So, I was browsing The Coveteur earlier this week and came across Alana Zimmer’s profile. I met Alana this year at a party and we had a really nice conversation. At the end of this conversation, she gave me a hug. I was happily stunned and I’ve been a fan girl ever since. I’m looking at photos of Alana’s great New York City apartment and her clothing. There are two photos of her in a leather skirt that automatically catch my eye. Can you guess what got me excited?
If you are a long time reader you probably guessed the full leather skirt and you’d be absolutely right. I was drooling over this thing. All the standard questions ran through my head. Who is the designer? Is it real leather? Is it still available and the dreaded how much is this going to cost? Then I remembered that The Coveteur has shopping links and the skirt was clickable.
Turns out, the skirt is from Valentino. It’s made from lambskin leather, in an A line cut and I’m in love. The only problem is the crazy price tag! 5700 Dollars!!!!! I don’t know what I was expecting; Valentino has always been very, very pricey. So the hunt is on for a vintage equivalent or something cheaper!
For those of you that can part with about 6500 bucks you can find the Valentino Long Leather Flare Skirt at Bergdorf Goodman and Nordstrom.
It’s funny that I was never really into Valentino that much when Valentino Garavani was at the helm. Sure, I respected the designer and his work but never drooled over it. However, the new designers Maria Grazia Chiuri and Pierpaolo Piccioli are releasing season after season of incredible design. Pre-Fall 2014 is incredible with stunning prints and animal motifs.
I get to see the Valentino doc at TIFF. This is gonna be so amazing.
Valentino: The Last Emperor
Language: English, Italian, French
Runtime: 96 minutes
Production Company: Acolyte Films
Executive Producer: Carter Burden
Producer: Matt Kapp
Cinematographer: Tom Hurwitz
Editor: Bob Eisenhardt
Sound: Peter Miller
Principal Cast: Valentino Garavani, Giancarlo Giammetti
International Sales Agent: UTA/Submarine Entertainment
He stands vindicated as one of the great arbiters of twentieth-century design. His forty-five-year career spans the dizzying innovations and financial explosion of post-war global fashion, from his start in the French ateliers where he studied, through the meteoric rise of his line in the sixties, when Italian fashion houses came to dominate the international marketplace, and on to today, as he departs, elegant as ever. A master technician, Valentino never forgot to keep women and men beautiful in his clothes. He works free from the waves and trends of the fashion world, adhering to a more Orphic, timeless relationship between fabric, body and form. He also, not incidentally, created an entirely new interpretation of the colour red.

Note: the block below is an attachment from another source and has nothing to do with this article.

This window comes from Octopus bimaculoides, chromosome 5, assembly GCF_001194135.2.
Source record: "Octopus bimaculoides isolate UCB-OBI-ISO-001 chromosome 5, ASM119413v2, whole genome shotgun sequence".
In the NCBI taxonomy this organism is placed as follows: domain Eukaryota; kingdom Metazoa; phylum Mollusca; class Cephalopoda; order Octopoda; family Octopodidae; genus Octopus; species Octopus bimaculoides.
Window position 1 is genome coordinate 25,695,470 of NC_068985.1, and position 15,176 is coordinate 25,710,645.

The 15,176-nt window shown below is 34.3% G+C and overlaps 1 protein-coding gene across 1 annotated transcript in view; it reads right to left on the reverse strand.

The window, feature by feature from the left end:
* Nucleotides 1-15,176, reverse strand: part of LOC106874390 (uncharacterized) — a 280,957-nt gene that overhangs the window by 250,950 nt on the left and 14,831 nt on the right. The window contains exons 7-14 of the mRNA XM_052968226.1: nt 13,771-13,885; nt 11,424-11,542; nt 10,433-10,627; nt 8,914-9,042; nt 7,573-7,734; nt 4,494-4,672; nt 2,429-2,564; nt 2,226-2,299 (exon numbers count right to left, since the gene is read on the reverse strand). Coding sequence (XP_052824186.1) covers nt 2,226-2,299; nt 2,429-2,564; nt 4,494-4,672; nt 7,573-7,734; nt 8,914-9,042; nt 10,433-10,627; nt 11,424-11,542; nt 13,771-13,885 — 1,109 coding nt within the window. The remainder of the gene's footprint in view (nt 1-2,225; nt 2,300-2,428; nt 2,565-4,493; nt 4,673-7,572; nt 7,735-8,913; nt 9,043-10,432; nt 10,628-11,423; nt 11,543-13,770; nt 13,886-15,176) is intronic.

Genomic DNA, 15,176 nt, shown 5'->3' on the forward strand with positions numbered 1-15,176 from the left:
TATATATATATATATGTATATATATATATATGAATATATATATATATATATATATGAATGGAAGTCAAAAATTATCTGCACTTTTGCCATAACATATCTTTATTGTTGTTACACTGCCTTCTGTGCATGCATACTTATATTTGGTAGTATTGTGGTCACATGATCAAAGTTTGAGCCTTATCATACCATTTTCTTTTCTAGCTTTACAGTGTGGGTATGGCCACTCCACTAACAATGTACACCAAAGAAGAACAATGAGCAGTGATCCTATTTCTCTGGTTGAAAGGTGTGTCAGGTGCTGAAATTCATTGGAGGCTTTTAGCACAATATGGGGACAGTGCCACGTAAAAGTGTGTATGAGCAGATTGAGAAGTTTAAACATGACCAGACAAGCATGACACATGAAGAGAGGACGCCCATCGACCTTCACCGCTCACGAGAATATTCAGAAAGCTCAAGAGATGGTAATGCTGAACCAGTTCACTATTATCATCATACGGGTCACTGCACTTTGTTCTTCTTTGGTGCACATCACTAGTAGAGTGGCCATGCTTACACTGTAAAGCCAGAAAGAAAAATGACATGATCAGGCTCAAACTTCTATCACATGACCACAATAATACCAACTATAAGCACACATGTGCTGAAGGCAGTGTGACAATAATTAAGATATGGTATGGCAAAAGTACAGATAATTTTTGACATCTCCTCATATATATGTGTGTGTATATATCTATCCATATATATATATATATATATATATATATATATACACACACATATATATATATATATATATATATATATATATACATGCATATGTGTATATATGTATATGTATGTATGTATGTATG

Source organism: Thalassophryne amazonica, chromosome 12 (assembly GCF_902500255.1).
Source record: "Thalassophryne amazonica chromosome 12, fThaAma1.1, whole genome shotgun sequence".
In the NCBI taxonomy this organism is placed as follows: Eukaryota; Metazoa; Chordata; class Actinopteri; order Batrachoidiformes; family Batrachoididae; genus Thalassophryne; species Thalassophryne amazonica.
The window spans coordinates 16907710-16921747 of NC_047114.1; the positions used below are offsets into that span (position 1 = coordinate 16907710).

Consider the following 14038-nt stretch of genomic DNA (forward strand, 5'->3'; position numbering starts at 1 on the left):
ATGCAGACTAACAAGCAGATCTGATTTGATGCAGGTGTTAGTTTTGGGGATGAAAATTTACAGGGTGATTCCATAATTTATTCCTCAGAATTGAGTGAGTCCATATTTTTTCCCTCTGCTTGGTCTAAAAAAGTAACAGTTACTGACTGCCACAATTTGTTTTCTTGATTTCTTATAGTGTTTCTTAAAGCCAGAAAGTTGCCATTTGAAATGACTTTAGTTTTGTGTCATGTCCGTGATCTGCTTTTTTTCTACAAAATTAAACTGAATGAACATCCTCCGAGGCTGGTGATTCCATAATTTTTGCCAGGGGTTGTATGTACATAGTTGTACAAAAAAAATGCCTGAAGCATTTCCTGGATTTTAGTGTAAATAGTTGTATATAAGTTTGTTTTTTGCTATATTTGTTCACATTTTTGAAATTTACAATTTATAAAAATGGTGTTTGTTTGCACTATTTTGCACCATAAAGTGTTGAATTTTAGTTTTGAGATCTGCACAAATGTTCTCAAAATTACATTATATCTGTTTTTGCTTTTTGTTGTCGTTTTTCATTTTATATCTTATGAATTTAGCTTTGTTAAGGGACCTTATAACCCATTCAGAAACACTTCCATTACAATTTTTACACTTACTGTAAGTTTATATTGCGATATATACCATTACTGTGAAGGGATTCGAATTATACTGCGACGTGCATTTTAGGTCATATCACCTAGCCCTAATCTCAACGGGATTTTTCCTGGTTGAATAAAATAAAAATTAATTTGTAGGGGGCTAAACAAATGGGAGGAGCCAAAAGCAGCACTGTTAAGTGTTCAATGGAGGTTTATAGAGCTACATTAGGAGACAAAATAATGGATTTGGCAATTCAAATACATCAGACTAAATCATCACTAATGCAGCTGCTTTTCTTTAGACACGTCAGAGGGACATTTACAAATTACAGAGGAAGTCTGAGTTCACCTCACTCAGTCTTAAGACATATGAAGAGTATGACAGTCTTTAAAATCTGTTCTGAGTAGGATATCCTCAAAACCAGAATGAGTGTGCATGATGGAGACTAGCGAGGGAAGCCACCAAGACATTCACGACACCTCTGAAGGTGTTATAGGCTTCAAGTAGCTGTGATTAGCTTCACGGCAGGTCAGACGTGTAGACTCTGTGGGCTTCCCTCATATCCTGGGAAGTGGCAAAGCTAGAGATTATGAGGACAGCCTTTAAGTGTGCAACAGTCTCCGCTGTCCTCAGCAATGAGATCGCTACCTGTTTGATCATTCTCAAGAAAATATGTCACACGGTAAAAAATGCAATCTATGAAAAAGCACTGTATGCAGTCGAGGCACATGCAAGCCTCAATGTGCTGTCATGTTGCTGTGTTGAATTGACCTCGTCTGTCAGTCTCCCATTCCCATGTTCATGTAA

This documentary, spanning the period between Valentino’s seventieth birthday and his final couture show, is of course concerned with showing his contributions to his field. But the film actually aims not for the head, but the heart. At the centre is a love story: the fifty-year relationship between Valentino Clemente Ludovico Garavani and Giancarlo Giammetti, his business partner, lover, best friend and confidante. Older gay European couples are not exactly known for their tell-all personalities, so this careful lifting of the veil gives us a sense of the unusual strength and courage these remarkable men needed to navigate the brutal world of egos and high finance â€“ and to do so together. Their moments onscreen are touching, joyous and heartbreaking. Their five dogs (all pugs! chic!) are a constant delight.
This emotionally rich backbone contextualizes Valentino’s relationship with fame. There is no shortage of high-wattage celebrities floating through the film. It has ever been thus with him; Jackie O. herself married Onassis in a Valentino gown. But the filmmakers are careful to note that the glitterati deal with Valentino as an artist and as part of a relationship. It renders their crazy world â€“ his house in the United Kingdom and its staff are not to be believed â€“ that much more human and intimate.
It is perhaps such a balance that makes Valentino’s couture so treasured. His pieces are objects of glamour, to be sure, yet possess an attention to detail and delicacy that speaks to a gentle, loving soul behind the scenes.